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The Top 5 Things Recruiters Want

recruiters want

The job market is tough. When the market or the industry is highly competitive, the likelihood that there will be several candidates vying for the same job is high.

You have to differentiate yourself during your interview. Think back to the feedback you’ve gotten after previous interviews. You’ll get clues to the hurdles you need to clear to get to the next interview in the process, or to do better interviewing for another job. If a recruiter tells you, “They thought you were really quiet,” or “They weren’t able to find out enough about your problem-solving skills,” you know where you have to work to do.

You really can’t just wing it. Preparation will make you more effective during interviews, and it will also build up your confidence about how to navigate the process.

Part of that preparation is imagining your interviewer’s thought process and what questions they want answered. Most often they can be grouped into five areas.

 The Top 5 Things Hiring Managers Look For

  1. Abilities – Does this person really have the experience and skills to do the job? Did he or she exaggerate or lie on their resume? How can I check that he can do all these wonderful things?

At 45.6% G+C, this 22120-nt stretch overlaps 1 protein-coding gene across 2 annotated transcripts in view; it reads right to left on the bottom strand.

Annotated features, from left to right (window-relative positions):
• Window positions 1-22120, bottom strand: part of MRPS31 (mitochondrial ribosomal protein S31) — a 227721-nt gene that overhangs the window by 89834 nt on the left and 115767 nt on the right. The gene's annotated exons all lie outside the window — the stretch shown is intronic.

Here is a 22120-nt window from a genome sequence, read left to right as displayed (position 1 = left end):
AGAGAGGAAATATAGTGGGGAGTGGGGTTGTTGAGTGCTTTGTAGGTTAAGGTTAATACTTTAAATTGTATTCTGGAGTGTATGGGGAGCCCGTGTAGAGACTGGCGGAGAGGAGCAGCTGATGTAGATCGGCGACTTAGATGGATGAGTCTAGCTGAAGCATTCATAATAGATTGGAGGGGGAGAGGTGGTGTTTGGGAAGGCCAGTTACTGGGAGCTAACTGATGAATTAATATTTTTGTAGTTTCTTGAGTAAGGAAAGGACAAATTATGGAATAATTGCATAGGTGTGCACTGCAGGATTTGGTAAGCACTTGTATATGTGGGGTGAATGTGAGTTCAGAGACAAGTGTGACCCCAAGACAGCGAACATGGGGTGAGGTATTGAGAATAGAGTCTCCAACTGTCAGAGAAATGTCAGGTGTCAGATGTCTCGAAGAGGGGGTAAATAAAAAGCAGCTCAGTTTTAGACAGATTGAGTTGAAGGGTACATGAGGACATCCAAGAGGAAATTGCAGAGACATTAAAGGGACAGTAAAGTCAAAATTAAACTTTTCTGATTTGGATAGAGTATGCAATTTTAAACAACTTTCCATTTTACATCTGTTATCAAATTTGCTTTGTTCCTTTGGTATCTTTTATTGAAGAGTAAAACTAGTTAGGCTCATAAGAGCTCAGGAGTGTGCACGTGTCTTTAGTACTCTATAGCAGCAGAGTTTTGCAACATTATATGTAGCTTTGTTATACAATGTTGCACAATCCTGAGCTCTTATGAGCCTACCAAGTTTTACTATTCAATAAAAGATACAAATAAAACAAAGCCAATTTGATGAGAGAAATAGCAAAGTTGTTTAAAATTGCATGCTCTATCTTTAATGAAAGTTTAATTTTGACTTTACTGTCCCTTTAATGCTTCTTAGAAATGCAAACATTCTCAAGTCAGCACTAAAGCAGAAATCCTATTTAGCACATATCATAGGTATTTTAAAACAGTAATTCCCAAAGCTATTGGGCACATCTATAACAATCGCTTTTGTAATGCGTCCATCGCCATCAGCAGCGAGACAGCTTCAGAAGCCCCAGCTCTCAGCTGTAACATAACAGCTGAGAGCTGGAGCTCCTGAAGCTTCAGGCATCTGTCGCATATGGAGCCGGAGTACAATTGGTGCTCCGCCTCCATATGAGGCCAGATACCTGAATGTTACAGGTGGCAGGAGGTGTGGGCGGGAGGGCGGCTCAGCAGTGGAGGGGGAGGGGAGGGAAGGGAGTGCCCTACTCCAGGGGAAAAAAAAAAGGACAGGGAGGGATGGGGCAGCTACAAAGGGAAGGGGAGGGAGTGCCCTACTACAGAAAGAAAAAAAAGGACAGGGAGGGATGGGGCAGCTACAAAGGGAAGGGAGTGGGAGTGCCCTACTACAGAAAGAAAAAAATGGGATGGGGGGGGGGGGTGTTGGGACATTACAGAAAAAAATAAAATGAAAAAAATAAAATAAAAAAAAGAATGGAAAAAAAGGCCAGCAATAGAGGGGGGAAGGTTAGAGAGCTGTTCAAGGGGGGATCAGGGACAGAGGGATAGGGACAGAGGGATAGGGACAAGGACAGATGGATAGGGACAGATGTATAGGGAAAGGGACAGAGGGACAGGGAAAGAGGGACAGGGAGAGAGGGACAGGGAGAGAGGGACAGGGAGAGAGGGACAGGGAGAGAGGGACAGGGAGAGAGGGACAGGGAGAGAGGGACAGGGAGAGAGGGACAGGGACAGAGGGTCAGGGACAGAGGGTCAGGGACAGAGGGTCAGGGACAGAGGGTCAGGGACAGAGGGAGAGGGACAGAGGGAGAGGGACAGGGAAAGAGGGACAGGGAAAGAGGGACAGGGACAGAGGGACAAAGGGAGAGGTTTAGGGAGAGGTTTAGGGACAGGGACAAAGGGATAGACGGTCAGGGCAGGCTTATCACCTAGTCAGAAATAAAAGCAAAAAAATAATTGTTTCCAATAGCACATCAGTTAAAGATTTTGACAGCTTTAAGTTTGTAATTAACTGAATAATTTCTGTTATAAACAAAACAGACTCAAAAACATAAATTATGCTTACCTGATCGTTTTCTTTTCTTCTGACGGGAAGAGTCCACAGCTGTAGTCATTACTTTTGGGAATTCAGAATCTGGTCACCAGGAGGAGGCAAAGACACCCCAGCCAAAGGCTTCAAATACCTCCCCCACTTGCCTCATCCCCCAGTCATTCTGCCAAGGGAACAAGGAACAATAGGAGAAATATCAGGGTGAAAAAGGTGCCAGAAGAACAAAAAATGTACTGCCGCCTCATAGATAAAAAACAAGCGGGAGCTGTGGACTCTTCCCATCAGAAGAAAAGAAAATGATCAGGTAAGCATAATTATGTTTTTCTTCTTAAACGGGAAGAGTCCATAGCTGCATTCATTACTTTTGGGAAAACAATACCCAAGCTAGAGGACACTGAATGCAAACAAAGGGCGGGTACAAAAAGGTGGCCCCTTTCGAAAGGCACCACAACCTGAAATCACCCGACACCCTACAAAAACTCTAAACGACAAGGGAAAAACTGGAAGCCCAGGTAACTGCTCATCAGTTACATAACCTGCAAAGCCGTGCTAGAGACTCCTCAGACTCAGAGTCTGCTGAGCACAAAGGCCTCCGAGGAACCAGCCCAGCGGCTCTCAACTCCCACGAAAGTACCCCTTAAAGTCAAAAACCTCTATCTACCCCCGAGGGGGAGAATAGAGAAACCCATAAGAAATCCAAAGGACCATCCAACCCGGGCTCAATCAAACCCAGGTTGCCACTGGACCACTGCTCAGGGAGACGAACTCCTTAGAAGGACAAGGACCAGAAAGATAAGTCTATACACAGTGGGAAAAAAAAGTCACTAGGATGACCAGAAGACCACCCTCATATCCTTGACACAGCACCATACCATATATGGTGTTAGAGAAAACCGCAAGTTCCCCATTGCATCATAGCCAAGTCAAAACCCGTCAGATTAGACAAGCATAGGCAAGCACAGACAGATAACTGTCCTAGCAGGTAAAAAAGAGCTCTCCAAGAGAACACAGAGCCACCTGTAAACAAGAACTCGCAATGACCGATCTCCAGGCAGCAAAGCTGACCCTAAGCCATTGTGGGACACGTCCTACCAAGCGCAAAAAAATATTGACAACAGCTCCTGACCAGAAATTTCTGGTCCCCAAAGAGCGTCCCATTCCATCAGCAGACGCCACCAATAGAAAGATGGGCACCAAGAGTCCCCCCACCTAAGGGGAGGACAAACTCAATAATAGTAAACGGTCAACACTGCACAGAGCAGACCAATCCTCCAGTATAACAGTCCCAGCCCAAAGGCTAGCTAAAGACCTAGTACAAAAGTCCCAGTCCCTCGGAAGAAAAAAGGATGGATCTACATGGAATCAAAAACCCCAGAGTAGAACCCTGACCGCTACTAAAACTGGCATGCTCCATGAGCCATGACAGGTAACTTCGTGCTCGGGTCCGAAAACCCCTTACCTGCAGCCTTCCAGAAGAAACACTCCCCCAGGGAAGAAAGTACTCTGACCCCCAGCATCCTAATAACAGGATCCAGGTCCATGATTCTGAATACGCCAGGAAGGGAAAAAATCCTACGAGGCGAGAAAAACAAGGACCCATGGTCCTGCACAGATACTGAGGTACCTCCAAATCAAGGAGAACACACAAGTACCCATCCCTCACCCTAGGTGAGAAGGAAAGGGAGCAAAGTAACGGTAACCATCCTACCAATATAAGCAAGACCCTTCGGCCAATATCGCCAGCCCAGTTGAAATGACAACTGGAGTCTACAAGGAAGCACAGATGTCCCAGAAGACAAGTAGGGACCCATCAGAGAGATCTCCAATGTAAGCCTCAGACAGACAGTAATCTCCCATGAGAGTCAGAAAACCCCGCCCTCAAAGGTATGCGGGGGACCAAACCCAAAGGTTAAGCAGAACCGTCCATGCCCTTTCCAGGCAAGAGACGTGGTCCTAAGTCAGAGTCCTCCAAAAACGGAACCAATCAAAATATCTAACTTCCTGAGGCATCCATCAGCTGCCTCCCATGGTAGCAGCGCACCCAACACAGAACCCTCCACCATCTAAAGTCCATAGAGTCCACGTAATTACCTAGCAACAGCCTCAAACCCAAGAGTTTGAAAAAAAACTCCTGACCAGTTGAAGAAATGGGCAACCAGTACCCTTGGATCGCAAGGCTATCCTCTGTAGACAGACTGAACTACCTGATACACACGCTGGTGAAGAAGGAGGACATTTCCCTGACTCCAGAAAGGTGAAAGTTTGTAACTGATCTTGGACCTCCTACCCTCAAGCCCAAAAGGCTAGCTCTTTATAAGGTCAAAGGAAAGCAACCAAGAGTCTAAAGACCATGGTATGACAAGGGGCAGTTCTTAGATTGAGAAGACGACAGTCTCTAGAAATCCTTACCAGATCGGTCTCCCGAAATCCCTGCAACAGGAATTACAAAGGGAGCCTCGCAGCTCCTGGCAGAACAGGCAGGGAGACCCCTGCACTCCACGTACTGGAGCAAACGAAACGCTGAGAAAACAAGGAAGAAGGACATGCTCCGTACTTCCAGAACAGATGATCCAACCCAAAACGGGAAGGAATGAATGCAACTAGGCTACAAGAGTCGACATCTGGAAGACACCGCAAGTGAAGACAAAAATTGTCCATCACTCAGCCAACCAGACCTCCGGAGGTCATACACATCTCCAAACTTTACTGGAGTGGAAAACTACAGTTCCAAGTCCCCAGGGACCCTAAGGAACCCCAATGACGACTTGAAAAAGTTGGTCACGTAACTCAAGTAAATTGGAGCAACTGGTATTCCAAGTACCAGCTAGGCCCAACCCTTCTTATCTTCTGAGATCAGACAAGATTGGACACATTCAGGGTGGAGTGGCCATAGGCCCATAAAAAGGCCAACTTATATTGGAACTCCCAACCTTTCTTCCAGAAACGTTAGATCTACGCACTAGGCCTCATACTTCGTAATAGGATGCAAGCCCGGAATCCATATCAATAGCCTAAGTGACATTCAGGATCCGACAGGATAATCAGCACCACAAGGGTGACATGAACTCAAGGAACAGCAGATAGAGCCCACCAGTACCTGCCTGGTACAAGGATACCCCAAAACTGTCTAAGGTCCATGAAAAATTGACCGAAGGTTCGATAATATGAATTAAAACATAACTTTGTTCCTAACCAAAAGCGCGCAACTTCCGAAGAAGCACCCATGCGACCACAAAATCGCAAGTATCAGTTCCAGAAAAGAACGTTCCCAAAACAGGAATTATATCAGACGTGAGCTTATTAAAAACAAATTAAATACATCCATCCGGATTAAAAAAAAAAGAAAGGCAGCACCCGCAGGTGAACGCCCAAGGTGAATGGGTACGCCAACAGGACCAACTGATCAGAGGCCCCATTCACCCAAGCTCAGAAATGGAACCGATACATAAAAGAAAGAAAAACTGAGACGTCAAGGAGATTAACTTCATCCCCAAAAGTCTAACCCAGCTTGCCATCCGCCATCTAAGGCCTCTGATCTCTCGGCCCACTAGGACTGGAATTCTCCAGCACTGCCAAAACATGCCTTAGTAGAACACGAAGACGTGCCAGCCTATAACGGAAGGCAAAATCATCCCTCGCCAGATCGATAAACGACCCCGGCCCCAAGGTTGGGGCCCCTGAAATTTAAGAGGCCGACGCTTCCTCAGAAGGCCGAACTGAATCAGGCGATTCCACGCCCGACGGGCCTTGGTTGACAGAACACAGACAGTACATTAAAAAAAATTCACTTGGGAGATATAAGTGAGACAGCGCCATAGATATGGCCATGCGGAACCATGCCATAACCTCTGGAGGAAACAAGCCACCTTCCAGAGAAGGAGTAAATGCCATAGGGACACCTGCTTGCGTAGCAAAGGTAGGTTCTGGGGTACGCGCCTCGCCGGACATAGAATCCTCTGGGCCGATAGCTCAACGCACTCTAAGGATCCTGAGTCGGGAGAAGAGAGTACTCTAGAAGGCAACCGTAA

2. Fit – Will this person understand the complexities or specificities of our business? Will he be able to figure it out? Will this person be able to relate to and embrace the style in which we do business? Does he share many of the same values?
  3. Results – Will this person accomplish what we are bringing them in for? Will he be able to gather the support and cooperation of others in the company? Will he remain focused? What drives them? Will he be able to go the extra mile to make something happen?
  4. Chemistry – Will this person be able to fit in and become part of my team or is he a lone ranger? Is this an individual that we can rely on? Does this person readily share credit with others? Is this someone we will feel comfortable with? Will we enjoy working with this person every day? Will we be able to communicate comfortably? Do we have something in common?
  5. Motivation – How much does this person really want to work with us? Is he just job hunting? Is he asking insightful questions that reveal genuine interest in our work? Is he eager to join our team?

About the Author

Alexandra Sleator is an Ivy Exec  Career Coach who helps ambitious, high-performing professionals tackle their frustrations at work, resolve complex problems, find ways out of difficult situations, and achieve personally meaningful objectives.